Socialising with business colleagues and clients

Business meetings conducted over a meal tend only to start before the 2 p.m. siesta time. Business discussions can legitimately take place in the morning over breakfast, or in the early afternoon over lunch, but any evening mealtime socialising is expected to be free of business talk. When organising a business lunch, it would be wise to set aside three to four hours, as the social aspect of a lunch meeting will take precedence over the business part and any business should not be discussed until coffee is served. Meetings should be avoided on, or around, any public holidays.

Mexicans tend to use an indirect communication style, meaning that they are unlikely to openly disagree or refuse to do something. It is worth international people wanting to work in Mexico taking time to understand the ways in which indirect communication styles work, in order to avoid causing offence and to ensure proper understanding (the subtext) of what is being communicated. Additionally, Mexicans’ sense of personal space is much smaller than is the norm in Europe or the U.S., so expats may find themselves being approached at uncomfortably close quarters. It is important not to back away from this close contact, as offence will be caused.

Finally, the prolonged eye contact that is the norm in the U.K. and U.S. – where such eye contact indicates attention and sincerity – is not acceptable behaviour in Mexico, and care should be taken to avoid staring or maintaining direct eye contact in both business and social contexts.

Be sensitive to the pace and tone of the way that Mexicans speak and do business. Even if it presents a striking difference to the way things are done in your home country, embracing the family-centred, connected culture will make for a happier and healthier working environment.

Socialising in someone’s home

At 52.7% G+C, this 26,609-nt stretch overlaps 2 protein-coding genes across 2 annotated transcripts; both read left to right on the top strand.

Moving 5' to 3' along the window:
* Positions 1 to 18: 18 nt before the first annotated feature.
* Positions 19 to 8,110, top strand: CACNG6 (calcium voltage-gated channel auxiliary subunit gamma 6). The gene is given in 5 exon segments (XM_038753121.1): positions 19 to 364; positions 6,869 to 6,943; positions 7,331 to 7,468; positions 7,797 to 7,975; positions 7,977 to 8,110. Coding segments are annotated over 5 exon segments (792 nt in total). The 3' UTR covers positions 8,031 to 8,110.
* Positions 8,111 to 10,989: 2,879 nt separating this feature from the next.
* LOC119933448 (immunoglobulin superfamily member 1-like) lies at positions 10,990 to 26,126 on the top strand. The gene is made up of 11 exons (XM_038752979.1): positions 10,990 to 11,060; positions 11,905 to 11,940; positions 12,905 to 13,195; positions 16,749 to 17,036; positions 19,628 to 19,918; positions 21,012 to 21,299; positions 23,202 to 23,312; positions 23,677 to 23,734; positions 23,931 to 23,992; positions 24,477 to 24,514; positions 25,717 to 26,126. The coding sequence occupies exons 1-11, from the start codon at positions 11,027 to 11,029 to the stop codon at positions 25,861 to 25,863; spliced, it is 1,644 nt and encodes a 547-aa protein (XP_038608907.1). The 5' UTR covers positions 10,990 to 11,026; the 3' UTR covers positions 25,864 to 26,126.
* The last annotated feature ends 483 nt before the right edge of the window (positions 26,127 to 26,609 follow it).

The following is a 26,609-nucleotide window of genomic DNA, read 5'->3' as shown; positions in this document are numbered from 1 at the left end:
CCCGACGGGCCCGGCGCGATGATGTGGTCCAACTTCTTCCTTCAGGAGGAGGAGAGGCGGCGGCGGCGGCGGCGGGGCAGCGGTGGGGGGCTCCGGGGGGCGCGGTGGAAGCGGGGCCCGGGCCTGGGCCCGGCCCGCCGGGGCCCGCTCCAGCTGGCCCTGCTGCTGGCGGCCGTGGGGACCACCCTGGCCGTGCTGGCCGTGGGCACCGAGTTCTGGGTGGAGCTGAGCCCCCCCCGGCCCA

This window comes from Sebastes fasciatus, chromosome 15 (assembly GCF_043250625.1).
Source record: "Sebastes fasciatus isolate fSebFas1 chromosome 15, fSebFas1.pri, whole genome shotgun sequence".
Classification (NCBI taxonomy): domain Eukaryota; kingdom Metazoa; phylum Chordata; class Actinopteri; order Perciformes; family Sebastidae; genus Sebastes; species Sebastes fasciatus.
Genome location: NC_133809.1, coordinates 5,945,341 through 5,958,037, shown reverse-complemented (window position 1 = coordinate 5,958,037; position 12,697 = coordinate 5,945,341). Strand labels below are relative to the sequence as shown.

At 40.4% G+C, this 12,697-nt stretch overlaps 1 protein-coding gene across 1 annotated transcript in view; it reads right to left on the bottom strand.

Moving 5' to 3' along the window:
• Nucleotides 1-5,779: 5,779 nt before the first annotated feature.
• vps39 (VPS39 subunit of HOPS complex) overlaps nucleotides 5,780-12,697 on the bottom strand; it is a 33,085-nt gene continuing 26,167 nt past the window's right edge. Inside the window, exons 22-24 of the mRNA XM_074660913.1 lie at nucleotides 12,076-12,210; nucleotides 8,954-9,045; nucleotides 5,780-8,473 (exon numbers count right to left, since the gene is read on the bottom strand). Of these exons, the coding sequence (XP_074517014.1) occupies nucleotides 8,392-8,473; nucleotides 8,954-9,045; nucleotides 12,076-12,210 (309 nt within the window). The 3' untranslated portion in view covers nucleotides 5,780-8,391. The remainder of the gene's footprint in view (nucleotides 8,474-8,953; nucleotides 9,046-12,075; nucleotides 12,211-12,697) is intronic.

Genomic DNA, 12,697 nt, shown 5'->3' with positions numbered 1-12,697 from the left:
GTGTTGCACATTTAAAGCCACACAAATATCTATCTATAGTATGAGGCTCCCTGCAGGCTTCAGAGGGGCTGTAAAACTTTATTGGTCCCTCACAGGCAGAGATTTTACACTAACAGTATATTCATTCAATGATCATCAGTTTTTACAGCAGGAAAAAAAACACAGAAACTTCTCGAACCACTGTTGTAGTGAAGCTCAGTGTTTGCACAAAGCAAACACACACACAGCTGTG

If you receive an invitation to socialise in someone’s home, the following basic rules will apply:

  • It’s usual to bring a gift of flowers, sweets or something traditional from your home country. Gifts will be opened immediately upon receipt, but care should be taken to avoid red flowers, as they are associated with witchcraft and black magic in Mexican culture, and marigolds should be similarly avoided, as they are traditionally associated with death and funerals. White flowers are considered uplifting (white negates the power of black magic), so would be welcomed. Flowers should, however, be sent ahead of time rather than being personally delivered.
  • Invitees should arrange to arrive around 30 minutes after the designated arrival time, and if Mexican colleagues are also on the invitation list, it would be prudent to check with them whether an even later arrival is expected.
  • If the party is small, the host will usually make the introductions, but at larger gatherings it is reasonable to assume that invitees can introduce themselves.
  • Guests should not sit down at the table until the host has directed them to their allocated seat.
  • When eating a formal meal, hands should be kept visible and on the table with wrists resting lightly on the table edge.
  • The meal does not start until the hostess begins eating.
  • Only men propose toasts.
  • When you have finished your meal, the fork should be placed prongs-down, and the handles of both knife and fork should point right (i.e. the handles should point to the 3 o’clock position on the plate).
  • Bearing in mind the connotations of the colour red in Mexico, a red pen should never be used to write someone’s name. 

There’s nothing like a little local knowledge to help you bring out the very best in yourself, both in the office and when socialising with colleagues. And this is never more true than when you’re moving to a new country with its own customs and ways of doing things. We’re local experts on a global scale when it comes to health care cover, so talk to us today and we’ll pass on the benefit of what we know.